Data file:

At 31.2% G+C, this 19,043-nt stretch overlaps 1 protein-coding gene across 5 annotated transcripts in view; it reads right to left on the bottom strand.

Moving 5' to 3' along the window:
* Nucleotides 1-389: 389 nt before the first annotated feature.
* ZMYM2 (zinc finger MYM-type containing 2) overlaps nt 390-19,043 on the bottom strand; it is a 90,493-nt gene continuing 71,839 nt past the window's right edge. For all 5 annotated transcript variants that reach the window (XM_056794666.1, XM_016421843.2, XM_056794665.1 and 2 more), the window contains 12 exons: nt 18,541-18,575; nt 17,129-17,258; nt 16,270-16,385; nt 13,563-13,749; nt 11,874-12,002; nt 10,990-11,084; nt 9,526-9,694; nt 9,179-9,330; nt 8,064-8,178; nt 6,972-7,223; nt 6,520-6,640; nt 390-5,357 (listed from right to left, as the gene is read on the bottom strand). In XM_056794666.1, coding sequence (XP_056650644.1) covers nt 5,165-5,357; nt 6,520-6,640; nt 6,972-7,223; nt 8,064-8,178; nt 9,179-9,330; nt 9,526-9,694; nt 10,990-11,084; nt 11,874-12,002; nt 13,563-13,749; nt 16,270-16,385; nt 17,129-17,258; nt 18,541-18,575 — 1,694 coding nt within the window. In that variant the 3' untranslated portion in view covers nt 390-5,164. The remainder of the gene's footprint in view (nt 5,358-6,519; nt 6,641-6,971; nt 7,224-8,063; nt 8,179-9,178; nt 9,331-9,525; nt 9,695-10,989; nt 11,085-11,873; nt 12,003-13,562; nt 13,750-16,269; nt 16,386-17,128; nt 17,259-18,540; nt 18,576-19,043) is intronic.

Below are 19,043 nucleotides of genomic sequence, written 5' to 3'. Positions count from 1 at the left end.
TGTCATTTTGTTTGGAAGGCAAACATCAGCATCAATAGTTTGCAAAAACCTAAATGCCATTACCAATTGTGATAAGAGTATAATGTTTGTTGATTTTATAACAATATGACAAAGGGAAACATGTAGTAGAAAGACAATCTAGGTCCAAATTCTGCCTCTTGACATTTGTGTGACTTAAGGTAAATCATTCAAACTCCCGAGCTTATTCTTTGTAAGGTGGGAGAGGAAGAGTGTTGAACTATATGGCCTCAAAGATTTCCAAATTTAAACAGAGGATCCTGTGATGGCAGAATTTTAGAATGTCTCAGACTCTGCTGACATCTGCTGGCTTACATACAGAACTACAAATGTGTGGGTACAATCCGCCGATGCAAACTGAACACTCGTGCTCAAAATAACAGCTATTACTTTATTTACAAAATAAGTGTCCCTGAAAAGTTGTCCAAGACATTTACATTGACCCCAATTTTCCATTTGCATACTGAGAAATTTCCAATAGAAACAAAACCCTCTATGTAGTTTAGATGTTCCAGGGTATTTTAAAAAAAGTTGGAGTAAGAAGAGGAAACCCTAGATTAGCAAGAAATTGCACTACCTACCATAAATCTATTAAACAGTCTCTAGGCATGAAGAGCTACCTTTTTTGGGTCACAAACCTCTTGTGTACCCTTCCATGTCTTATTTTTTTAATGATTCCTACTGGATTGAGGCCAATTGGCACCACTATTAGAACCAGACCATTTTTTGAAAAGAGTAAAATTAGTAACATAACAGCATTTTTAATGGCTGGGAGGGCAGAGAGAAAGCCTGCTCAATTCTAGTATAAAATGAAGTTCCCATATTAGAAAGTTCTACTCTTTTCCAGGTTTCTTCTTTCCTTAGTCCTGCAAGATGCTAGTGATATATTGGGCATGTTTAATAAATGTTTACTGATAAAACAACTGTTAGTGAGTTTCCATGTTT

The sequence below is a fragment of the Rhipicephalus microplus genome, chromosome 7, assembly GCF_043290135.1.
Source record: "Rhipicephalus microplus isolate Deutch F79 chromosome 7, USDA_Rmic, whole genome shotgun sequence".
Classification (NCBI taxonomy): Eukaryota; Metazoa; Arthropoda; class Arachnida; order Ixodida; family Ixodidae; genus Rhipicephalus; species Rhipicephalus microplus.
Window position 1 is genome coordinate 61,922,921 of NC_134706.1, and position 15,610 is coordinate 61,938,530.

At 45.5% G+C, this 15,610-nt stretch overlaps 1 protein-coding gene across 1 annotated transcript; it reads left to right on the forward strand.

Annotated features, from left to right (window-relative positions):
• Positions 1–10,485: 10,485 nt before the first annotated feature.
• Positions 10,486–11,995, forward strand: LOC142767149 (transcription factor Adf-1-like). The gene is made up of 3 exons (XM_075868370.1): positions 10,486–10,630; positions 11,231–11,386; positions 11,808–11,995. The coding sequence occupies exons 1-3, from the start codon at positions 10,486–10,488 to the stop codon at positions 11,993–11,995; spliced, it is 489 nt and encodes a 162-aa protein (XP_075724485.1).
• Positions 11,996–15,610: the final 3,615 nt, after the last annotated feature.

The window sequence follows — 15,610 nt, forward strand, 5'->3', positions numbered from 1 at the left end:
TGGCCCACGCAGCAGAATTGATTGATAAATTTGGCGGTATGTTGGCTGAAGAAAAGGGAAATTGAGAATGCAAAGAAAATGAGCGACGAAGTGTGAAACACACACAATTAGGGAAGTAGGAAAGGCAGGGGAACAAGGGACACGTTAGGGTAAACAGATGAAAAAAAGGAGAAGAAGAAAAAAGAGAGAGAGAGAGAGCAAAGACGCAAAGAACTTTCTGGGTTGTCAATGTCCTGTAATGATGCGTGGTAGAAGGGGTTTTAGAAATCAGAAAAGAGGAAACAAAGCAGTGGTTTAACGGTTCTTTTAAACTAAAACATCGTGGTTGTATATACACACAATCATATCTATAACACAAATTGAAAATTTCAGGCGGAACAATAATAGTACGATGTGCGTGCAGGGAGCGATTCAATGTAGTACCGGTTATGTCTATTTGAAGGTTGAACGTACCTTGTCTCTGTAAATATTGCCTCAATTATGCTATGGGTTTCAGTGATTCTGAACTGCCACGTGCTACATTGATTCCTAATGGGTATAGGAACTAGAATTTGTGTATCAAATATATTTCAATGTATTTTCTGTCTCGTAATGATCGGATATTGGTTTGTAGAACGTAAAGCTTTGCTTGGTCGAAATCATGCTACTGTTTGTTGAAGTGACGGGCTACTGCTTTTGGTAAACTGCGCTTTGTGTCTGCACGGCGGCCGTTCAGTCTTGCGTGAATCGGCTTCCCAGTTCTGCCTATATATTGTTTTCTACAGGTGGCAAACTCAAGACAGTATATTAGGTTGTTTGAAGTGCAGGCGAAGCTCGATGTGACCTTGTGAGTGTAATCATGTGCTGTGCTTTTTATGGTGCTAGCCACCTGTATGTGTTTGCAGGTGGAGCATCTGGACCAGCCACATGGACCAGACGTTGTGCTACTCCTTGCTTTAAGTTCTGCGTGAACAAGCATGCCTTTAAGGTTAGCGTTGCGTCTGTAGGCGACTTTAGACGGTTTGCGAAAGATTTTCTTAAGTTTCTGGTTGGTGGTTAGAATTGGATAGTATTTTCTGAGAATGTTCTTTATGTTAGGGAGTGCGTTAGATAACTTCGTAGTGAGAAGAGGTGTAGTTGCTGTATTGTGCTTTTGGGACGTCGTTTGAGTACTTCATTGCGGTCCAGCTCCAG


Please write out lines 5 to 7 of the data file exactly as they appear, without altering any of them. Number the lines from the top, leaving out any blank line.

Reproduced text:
Below are 19,043 nucleotides of genomic sequence, written 5' to 3'. Positions count from 1 at the left end.
TGTCATTTTGTTTGGAAGGCAAACATCAGCATCAATAGTTTGCAAAAACCTAAATGCCATTACCAATTGTGATAAGAGTATAATGTTTGTTGATTTTATAACAATATGACAAAGGGAAACATGTAGTAGAAAGACAATCTAGGTCCAAATTCTGCCTCTTGACATTTGTGTGACTTAAGGTAAATCATTCAAACTCCCGAGCTTATTCTTTGTAAGGTGGGAGAGGAAGAGTGTTGAACTATATGGCCTCAAAGATTTCCAAATTTAAACAGAGGATCCTGTGATGGCAGAATTTTAGAATGTCTCAGACTCTGCTGACATCTGCTGGCTTACATACAGAACTACAAATGTGTGGGTACAATCCGCCGATGCAAACTGAACACTCGTGCTCAAAATAACAGCTATTACTTTATTTACAAAATAAGTGTCCCTGAAAAGTTGTCCAAGACATTTACATTGACCCCAATTTTCCATTTGCATACTGAGAAATTTCCAATAGAAACAAAACCCTCTATGTAGTTTAGATGTTCCAGGGTATTTTAAAAAAAGTTGGAGTAAGAAGAGGAAACCCTAGATTAGCAAGAAATTGCACTACCTACCATAAATCTATTAAACAGTCTCTAGGCATGAAGAGCTACCTTTTTTGGGTCACAAACCTCTTGTGTACCCTTCCATGTCTTATTTTTTTAATGATTCCTACTGGATTGAGGCCAATTGGCACCACTATTAGAACCAGACCATTTTTTGAAAAGAGTAAAATTAGTAACATAACAGCATTTTTAATGGCTGGGAGGGCAGAGAGAAAGCCTGCTCAATTCTAGTATAAAATGAAGTTCCCATATTAGAAAGTTCTACTCTTTTCCAGGTTTCTTCTTTCCTTAGTCCTGCAAGATGCTAGTGATATATTGGGCATGTTTAATAAATGTTTACTGATAAAACAACTGTTAGTGAGTTTCCATGTTT

The sequence below is a fragment of the Rhipicephalus microplus genome, chromosome 7, assembly GCF_043290135.1.